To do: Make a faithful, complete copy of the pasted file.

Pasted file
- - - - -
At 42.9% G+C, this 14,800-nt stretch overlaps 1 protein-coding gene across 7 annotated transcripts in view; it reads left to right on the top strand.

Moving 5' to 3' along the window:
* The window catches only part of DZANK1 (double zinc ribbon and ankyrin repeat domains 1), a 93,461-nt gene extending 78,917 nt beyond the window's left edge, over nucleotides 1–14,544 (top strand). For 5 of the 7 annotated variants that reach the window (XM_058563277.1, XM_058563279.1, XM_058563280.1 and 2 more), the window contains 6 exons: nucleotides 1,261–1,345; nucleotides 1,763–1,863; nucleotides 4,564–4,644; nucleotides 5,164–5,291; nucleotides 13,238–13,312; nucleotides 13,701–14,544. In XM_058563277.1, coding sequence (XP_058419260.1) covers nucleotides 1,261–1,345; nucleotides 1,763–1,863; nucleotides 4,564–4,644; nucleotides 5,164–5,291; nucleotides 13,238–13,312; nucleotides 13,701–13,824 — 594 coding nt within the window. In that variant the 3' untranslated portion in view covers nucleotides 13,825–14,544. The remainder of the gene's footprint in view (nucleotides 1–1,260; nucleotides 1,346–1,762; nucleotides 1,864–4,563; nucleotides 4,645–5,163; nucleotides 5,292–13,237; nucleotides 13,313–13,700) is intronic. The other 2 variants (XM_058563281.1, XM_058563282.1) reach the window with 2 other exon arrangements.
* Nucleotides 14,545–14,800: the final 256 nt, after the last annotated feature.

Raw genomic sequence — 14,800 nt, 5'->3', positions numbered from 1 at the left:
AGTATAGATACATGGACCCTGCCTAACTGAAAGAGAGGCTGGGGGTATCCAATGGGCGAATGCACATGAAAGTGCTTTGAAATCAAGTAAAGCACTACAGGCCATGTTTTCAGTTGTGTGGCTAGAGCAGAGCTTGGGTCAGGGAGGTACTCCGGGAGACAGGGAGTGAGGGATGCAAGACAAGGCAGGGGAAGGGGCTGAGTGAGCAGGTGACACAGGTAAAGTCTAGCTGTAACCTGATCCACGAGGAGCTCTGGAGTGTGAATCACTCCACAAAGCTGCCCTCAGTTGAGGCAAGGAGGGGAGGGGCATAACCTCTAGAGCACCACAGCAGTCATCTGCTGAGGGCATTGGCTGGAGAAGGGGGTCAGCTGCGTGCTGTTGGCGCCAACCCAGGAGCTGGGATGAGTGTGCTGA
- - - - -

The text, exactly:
At 42.9% G+C, this 14,800-nt stretch overlaps 1 protein-coding gene across 7 annotated transcripts in view; it reads left to right on the top strand.

Moving 5' to 3' along the window:
* The window catches only part of DZANK1 (double zinc ribbon and ankyrin repeat domains 1), a 93,461-nt gene extending 78,917 nt beyond the window's left edge, over nucleotides 1–14,544 (top strand). For 5 of the 7 annotated variants that reach the window (XM_058563277.1, XM_058563279.1, XM_058563280.1 and 2 more), the window contains 6 exons: nucleotides 1,261–1,345; nucleotides 1,763–1,863; nucleotides 4,564–4,644; nucleotides 5,164–5,291; nucleotides 13,238–13,312; nucleotides 13,701–14,544. In XM_058563277.1, coding sequence (XP_058419260.1) covers nucleotides 1,261–1,345; nucleotides 1,763–1,863; nucleotides 4,564–4,644; nucleotides 5,164–5,291; nucleotides 13,238–13,312; nucleotides 13,701–13,824 — 594 coding nt within the window. In that variant the 3' untranslated portion in view covers nucleotides 13,825–14,544. The remainder of the gene's footprint in view (nucleotides 1–1,260; nucleotides 1,346–1,762; nucleotides 1,864–4,563; nucleotides 4,645–5,163; nucleotides 5,292–13,237; nucleotides 13,313–13,700) is intronic. The other 2 variants (XM_058563281.1, XM_058563282.1) reach the window with 2 other exon arrangements.
* Nucleotides 14,545–14,800: the final 256 nt, after the last annotated feature.

Raw genomic sequence — 14,800 nt, 5'->3', positions numbered from 1 at the left:
AGTATAGATACATGGACCCTGCCTAACTGAAAGAGAGGCTGGGGGTATCCAATGGGCGAATGCACATGAAAGTGCTTTGAAATCAAGTAAAGCACTACAGGCCATGTTTTCAGTTGTGTGGCTAGAGCAGAGCTTGGGTCAGGGAGGTACTCCGGGAGACAGGGAGTGAGGGATGCAAGACAAGGCAGGGGAAGGGGCTGAGTGAGCAGGTGACACAGGTAAAGTCTAGCTGTAACCTGATCCACGAGGAGCTCTGGAGTGTGAATCACTCCACAAAGCTGCCCTCAGTTGAGGCAAGGAGGGGAGGGGCATAACCTCTAGAGCACCACAGCAGTCATCTGCTGAGGGCATTGGCTGGAGAAGGGGGTCAGCTGCGTGCTGTTGGCGCCAACCCAGGAGCTGGGATGAGTGTGCTGA